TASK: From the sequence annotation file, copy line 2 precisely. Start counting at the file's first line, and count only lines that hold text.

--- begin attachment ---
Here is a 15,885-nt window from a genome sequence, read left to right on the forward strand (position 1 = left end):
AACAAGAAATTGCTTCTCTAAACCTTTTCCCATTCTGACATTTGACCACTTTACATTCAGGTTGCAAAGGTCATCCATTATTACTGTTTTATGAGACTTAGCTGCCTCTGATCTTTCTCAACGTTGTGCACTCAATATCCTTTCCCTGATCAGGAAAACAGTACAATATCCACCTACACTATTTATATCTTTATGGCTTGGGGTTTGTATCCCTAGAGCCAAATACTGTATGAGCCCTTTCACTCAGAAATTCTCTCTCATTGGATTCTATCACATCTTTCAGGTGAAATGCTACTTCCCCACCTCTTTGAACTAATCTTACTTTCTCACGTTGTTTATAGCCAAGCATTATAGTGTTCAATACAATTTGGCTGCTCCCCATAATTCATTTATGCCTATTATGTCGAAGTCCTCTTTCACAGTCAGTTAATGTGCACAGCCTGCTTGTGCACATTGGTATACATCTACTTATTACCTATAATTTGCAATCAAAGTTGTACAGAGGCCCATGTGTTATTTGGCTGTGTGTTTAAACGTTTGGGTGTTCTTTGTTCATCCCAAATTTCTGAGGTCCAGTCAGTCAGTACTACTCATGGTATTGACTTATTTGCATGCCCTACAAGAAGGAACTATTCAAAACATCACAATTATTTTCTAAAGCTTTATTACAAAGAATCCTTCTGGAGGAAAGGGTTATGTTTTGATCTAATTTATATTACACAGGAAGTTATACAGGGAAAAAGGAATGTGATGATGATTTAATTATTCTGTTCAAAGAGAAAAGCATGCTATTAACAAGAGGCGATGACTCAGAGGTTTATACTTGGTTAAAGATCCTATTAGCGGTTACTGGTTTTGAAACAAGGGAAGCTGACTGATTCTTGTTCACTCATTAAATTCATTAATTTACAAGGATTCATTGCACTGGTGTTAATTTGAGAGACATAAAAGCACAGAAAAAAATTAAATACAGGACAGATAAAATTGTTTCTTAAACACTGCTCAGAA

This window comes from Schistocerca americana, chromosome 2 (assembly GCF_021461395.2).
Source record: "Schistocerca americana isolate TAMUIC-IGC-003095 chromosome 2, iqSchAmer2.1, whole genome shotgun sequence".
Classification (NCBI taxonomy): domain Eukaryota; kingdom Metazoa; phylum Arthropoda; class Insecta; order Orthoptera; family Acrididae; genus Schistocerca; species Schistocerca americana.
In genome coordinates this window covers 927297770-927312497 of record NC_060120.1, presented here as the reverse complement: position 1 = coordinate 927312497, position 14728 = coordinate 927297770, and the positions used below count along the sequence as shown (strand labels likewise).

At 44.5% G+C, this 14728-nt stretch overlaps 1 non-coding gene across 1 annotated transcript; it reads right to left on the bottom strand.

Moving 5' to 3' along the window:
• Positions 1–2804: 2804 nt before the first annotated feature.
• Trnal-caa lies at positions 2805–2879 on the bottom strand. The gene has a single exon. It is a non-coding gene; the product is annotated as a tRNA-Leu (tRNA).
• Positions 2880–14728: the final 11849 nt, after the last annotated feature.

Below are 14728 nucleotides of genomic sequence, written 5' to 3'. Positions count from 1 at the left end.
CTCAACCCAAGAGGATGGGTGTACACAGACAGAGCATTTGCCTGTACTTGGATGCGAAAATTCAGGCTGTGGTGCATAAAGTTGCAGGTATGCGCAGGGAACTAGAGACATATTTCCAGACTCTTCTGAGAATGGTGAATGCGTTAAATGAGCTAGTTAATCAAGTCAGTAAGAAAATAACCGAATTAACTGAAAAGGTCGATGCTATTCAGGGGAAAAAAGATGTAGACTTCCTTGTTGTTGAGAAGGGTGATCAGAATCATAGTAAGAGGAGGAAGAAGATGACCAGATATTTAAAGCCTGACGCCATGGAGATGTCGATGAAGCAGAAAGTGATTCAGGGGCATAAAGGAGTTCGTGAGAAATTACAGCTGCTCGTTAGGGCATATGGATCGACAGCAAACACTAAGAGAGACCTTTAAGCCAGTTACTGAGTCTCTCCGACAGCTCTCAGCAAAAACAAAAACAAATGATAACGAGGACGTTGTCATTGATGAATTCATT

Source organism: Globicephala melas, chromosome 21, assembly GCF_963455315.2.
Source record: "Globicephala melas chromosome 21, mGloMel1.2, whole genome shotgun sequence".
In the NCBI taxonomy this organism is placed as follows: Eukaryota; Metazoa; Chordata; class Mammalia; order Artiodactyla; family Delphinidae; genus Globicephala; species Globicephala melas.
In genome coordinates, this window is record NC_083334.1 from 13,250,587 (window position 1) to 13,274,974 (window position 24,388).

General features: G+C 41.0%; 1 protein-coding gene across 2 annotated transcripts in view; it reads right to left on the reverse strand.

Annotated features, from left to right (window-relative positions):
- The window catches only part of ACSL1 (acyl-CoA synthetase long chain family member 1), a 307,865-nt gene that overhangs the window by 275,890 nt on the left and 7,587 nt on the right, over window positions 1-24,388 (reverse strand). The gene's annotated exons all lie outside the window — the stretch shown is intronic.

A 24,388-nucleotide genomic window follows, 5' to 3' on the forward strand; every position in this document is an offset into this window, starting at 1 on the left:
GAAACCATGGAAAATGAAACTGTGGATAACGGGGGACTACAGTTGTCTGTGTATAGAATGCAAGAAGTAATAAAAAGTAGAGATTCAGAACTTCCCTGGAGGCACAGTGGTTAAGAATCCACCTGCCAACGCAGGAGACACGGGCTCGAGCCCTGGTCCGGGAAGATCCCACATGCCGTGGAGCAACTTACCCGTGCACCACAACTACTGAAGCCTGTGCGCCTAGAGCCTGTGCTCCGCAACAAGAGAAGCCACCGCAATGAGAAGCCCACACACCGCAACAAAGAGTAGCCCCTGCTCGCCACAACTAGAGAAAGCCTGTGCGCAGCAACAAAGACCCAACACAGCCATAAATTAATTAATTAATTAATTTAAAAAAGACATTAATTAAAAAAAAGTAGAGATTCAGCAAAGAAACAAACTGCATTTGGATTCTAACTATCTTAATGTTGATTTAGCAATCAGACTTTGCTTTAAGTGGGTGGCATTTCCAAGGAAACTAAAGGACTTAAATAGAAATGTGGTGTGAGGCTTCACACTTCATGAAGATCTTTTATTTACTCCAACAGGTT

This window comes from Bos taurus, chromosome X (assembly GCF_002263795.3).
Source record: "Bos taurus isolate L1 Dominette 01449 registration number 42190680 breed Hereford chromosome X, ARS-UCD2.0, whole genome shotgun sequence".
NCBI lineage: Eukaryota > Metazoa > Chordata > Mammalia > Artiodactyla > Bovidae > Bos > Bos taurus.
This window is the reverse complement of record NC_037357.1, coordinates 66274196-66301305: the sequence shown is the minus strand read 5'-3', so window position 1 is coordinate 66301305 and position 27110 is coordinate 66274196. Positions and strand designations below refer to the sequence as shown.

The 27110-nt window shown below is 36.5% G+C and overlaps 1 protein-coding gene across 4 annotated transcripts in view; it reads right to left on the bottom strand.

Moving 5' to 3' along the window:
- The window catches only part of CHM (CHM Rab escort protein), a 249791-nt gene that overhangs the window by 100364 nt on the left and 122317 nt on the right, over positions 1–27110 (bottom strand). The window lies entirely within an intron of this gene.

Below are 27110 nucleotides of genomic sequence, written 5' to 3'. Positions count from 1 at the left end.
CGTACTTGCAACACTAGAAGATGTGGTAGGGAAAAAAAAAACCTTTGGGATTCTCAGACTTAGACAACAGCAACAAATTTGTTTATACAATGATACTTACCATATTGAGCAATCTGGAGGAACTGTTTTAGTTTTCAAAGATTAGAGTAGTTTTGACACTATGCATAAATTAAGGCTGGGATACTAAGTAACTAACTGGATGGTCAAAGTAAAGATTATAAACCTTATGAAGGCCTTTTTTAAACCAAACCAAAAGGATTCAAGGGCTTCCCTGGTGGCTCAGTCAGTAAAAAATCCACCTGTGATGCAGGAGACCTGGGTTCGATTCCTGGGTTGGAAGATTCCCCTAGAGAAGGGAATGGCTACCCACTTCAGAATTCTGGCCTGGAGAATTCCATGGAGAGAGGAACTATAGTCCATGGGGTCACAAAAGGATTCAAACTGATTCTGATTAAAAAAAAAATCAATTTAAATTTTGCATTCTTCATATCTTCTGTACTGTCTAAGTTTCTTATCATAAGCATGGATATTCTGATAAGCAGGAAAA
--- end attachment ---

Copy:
AACAAGAAATTGCTTCTCTAAACCTTTTCCCATTCTGACATTTGACCACTTTACATTCAGGTTGCAAAGGTCATCCATTATTACTGTTTTATGAGACTTAGCTGCCTCTGATCTTTCTCAACGTTGTGCACTCAATATCCTTTCCCTGATCAGGAAAACAGTACAATATCCACCTACACTATTTATATCTTTATGGCTTGGGGTTTGTATCCCTAGAGCCAAATACTGTATGAGCCCTTTCACTCAGAAATTCTCTCTCATTGGATTCTATCACATCTTTCAGGTGAAATGCTACTTCCCCACCTCTTTGAACTAATCTTACTTTCTCACGTTGTTTATAGCCAAGCATTATAGTGTTCAATACAATTTGGCTGCTCCCCATAATTCATTTATGCCTATTATGTCGAAGTCCTCTTTCACAGTCAGTTAATGTGCACAGCCTGCTTGTGCACATTGGTATACATCTACTTATTACCTATAATTTGCAATCAAAGTTGTACAGAGGCCCATGTGTTATTTGGCTGTGTGTTTAAACGTTTGGGTGTTCTTTGTTCATCCCAAATTTCTGAGGTCCAGTCAGTCAGTACTACTCATGGTATTGACTTATTTGCATGCCCTACAAGAAGGAACTATTCAAAACATCACAATTATTTTCTAAAGCTTTATTACAAAGAATCCTTCTGGAGGAAAGGGTTATGTTTTGATCTAATTTATATTACACAGGAAGTTATACAGGGAAAAAGGAATGTGATGATGATTTAATTATTCTGTTCAAAGAGAAAAGCATGCTATTAACAAGAGGCGATGACTCAGAGGTTTATACTTGGTTAAAGATCCTATTAGCGGTTACTGGTTTTGAAACAAGGGAAGCTGACTGATTCTTGTTCACTCATTAAATTCATTAATTTACAAGGATTCATTGCACTGGTGTTAATTTGAGAGACATAAAAGCACAGAAAAAAATTAAATACAGGACAGATAAAATTGTTTCTTAAACACTGCTCAGAA